Michael Belk is an accomplished fashion photographer whose work has appeared regularly in Elle, Vogue, and many other publications. He always said of his work “There is no hidden meaning in my photography, no agenda beyond the image itself. I am attracted to beauty …” Then suddenly, his focus shifted away from the model of “art for art’s sake” and he began spending all of his time composing modern day biblical scenes. In an interview with The Christian Post, Belk says of the inspiration for his new passion, “I was in New York prepping for a photo shoot a week after 9/11 and saw many people searching for something.” It was out of this realization that in the midst of chaos people were fearful and didn’t know where to turn, in conjunction with Belk’s own experience of faith in what he calls one of his “darkest hours”, that “Journeys With The Messiah” was born. Belk places the stories of Jesus in a modern day context to communicate timeless biblical themes in a way that is sharply relevant to today’s culture and issues. The strong light source and worn, sepia filter over all the images in this series communicate a strong feeling of sincerity, and seamlessly merge imagination and creativity with history. “Journeys With The Messiah” is beauty, with a purpose.

I hope you’ve enjoyed this week’s photography! Next time, it’s sculpture. Have any favorite photographers I didn’t mention in this group? Give me a shout! I love learning about new artists myself.

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Back to Artshop for Spring!

We’re about halfway through the new spring semester of Express Yourself Artshop, and I wanted to share what some of my students have been working on. My two painting classes in particular are pretty full this time around, which has been a lot of fun. It is exciting to discover everyone’s own unique preferences and styles. I really must just let the pictures speak for themselves.

Acrylic and Watercolor Spring Painting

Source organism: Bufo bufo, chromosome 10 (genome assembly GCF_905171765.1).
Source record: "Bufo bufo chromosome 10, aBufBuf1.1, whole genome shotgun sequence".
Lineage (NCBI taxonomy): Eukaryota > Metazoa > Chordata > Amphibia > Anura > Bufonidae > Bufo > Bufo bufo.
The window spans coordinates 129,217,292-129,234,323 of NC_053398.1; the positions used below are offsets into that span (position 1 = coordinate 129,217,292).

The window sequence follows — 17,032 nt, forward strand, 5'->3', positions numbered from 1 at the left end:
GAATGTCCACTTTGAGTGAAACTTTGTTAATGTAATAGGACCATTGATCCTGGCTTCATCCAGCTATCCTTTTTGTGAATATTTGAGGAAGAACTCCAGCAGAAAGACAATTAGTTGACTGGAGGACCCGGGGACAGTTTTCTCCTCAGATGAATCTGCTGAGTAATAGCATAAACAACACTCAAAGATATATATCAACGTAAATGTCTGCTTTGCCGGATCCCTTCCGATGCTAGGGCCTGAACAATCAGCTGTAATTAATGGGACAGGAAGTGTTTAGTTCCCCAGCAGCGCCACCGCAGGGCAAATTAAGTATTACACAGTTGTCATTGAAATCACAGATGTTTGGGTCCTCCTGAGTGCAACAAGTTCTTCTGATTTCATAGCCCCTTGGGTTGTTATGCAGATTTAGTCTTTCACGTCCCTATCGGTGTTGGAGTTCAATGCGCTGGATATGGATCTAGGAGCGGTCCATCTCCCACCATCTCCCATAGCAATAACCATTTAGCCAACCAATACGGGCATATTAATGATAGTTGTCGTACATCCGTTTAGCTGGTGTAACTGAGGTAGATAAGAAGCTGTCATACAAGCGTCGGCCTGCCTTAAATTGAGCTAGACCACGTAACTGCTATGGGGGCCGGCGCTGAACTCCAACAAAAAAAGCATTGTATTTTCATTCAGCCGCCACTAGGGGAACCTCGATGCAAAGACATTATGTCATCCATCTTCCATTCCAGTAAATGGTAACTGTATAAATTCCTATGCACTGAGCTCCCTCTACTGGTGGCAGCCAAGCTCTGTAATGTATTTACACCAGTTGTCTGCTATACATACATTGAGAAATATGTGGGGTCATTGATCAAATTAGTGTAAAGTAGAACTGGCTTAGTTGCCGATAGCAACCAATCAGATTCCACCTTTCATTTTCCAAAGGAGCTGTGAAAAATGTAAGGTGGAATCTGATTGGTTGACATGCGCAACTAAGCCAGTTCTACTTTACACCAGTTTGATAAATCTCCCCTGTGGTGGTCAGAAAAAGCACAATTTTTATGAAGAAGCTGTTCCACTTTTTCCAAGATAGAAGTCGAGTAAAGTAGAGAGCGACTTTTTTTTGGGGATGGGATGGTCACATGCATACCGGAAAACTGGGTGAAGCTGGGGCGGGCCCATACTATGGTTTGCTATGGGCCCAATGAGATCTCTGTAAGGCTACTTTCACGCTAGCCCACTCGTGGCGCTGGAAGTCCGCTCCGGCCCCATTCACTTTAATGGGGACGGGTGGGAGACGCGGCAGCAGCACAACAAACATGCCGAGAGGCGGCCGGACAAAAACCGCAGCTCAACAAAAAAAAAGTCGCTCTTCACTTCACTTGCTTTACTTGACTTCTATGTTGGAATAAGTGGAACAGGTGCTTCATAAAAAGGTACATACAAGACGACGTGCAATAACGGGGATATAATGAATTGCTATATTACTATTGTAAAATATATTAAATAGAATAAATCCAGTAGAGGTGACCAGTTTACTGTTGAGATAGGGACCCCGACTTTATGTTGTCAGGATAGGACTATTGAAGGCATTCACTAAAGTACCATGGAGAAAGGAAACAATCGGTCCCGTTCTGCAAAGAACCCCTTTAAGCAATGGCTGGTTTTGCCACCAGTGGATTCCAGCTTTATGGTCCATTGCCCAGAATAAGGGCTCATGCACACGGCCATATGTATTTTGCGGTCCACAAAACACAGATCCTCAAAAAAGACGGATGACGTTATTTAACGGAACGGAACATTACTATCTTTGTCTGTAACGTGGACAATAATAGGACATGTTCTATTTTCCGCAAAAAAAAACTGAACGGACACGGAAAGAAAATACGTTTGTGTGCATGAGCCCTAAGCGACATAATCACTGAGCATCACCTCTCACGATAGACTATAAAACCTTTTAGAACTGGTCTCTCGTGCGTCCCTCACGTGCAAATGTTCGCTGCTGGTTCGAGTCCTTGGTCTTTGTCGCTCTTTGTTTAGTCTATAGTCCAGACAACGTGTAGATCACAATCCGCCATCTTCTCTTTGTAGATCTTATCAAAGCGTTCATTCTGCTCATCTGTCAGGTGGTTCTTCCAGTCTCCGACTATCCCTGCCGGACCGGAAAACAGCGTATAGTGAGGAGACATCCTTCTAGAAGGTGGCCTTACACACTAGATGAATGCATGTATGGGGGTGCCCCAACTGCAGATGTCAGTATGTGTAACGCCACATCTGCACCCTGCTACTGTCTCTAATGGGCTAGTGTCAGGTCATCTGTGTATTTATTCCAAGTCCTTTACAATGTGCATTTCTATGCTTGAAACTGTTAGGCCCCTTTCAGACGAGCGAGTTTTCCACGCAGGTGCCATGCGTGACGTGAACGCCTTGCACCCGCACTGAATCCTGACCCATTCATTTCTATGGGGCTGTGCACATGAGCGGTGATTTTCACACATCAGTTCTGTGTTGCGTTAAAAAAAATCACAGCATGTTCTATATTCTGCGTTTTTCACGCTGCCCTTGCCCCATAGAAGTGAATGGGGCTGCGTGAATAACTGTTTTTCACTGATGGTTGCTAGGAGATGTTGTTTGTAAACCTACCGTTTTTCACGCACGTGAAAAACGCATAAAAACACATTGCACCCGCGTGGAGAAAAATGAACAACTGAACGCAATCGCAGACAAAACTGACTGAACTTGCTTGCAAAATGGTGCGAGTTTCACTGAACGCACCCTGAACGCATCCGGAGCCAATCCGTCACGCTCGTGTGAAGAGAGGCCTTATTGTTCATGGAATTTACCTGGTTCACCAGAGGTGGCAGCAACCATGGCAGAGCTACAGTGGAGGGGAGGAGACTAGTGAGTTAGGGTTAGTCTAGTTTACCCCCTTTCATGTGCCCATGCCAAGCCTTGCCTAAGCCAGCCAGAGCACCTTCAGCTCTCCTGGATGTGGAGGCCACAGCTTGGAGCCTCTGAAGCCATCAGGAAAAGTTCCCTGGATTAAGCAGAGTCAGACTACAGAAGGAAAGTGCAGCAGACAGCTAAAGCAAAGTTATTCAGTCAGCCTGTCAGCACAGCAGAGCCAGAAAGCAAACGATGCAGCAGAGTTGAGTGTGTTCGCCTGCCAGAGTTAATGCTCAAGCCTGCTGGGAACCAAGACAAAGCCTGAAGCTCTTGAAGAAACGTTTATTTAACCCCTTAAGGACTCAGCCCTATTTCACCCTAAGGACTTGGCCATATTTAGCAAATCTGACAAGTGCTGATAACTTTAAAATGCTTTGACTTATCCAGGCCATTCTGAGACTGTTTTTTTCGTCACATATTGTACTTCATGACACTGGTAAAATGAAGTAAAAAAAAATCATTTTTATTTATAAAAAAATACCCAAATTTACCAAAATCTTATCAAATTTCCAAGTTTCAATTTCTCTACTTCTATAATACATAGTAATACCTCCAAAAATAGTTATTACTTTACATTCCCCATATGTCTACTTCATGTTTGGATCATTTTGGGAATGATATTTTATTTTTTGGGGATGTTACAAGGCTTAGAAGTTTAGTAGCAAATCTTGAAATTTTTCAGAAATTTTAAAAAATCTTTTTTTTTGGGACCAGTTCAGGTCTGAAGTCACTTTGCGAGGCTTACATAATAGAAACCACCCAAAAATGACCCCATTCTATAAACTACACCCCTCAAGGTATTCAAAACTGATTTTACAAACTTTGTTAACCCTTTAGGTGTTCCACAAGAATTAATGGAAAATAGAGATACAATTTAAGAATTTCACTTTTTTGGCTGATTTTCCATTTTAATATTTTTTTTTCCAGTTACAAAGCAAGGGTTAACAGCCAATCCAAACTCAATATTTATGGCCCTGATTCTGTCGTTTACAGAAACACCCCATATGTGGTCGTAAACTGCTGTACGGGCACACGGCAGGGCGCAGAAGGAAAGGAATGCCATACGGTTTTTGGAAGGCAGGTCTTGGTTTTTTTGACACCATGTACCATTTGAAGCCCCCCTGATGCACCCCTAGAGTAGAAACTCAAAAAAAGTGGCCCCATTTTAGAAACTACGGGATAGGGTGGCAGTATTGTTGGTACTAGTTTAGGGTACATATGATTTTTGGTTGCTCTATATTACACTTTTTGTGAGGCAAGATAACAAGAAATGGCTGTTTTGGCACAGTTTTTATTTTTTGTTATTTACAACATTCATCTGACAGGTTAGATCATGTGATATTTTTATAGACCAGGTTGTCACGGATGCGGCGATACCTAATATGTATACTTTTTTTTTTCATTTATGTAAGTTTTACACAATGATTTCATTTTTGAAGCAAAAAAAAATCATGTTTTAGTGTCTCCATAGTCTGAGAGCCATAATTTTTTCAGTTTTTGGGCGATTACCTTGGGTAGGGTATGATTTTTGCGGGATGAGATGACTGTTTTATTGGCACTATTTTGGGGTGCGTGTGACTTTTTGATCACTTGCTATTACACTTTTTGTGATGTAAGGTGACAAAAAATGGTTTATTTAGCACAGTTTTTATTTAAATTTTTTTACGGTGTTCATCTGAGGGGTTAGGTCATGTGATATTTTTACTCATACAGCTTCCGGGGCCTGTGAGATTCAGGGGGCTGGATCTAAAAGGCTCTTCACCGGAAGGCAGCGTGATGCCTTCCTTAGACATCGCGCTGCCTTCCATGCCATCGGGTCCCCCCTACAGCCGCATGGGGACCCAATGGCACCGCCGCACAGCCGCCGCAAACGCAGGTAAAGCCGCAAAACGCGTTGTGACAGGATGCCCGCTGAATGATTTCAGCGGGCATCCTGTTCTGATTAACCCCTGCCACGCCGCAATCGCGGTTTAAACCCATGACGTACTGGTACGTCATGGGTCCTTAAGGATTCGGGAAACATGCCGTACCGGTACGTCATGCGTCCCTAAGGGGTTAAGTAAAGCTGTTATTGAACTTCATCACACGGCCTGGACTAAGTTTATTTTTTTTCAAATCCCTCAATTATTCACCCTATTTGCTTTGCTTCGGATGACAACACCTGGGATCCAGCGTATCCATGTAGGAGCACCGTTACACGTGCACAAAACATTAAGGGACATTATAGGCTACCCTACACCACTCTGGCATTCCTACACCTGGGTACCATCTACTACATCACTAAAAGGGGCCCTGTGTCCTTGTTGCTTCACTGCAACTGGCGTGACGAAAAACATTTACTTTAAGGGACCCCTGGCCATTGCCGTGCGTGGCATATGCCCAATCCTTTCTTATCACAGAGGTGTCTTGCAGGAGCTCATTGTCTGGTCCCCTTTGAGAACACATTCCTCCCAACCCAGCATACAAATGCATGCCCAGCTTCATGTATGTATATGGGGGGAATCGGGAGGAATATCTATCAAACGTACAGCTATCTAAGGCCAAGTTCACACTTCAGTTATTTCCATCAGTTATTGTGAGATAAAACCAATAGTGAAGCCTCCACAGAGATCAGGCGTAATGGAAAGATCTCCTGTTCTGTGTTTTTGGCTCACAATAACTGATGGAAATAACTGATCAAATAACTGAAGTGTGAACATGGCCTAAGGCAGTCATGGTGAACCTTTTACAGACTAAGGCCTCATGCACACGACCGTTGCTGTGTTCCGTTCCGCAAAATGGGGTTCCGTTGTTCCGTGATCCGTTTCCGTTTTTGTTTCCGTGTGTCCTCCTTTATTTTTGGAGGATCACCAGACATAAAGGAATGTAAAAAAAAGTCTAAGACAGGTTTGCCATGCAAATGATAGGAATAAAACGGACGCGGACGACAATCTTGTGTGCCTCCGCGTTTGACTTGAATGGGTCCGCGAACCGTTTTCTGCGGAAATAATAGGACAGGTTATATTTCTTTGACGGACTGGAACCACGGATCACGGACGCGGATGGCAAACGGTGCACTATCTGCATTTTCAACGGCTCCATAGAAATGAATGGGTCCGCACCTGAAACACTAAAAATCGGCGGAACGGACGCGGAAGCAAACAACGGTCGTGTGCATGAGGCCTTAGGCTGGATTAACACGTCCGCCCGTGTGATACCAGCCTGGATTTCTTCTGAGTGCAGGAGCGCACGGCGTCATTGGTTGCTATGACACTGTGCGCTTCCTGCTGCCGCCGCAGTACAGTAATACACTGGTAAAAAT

Acrylic and Watercolor Spring Painting

Acrylic Abstracted Roses

Acrylic Abstracted Roses With Gold Outlining

Acrylic and Pastel Abstracted Figure

Acrylic and Pastel Abstracted Figure

Metallic Acrylic Owl

Metallic Acrylic Owl

Anyone interested in education, teaching, or mentoring in any way should give this video I found awhile ago a watch.

Yes, it’s focus is on kids and tech, but I found the takeaways applicable to many ages, abilities, and fields. People really do have unimaginable potential when they are actually allowed to experiment, explore and discover.

“Get out of their way, and let them be amazing.”

New Work Reveal – On My Mind

My new piece ended up coming together rather quickly. I’m guessing it was due to a combination of the sudden dismal weather over the last couple days and also on and off feeling like I was coming down with something and being low on energy over the last week or so. Neither of these occurrences are fun, but they did force me to have lots of sit-down, indoor time when not at work which certainly upped my art production. Like the last conceptual portrait I did, I wanted this piece to be mixed media so I could use the artistic medium best suited for each part of the composition. I ended up using prismacolor pencil for the portrait, acrylic for the space scene, watercolor for the background, and fabric for her dress – the star print was just too perfect. I added some embroidery detail around the figure at the end to finish it off and really highlight the figure and bring her into focus despite her subtle, lighter tones. I found the inspiration photo first, and then built from there. I love finding interesting bits and pieces of inspiration in the unexpected. One wouldn’t expect a piece of art to spring from a blurred antique photo with poor lighting of a girl holding her head sulking as if she has a headache. But, I saw that photo and instantly thought of a heaviness or vastness she must be holding inside her mind. Hence, the universe concept. I wanted to add art nouveau detailing because I’ve never done an art nouveau inspired piece, and it is truly one of if not THE absolute favorite design period of mine. I knew the iconic swirling, rounded patterns would be perfect to compliment the outer space motif. I’ve actually been remembering to take progress photos to some extent. I’ll get the hang of this blogging thing yet ;).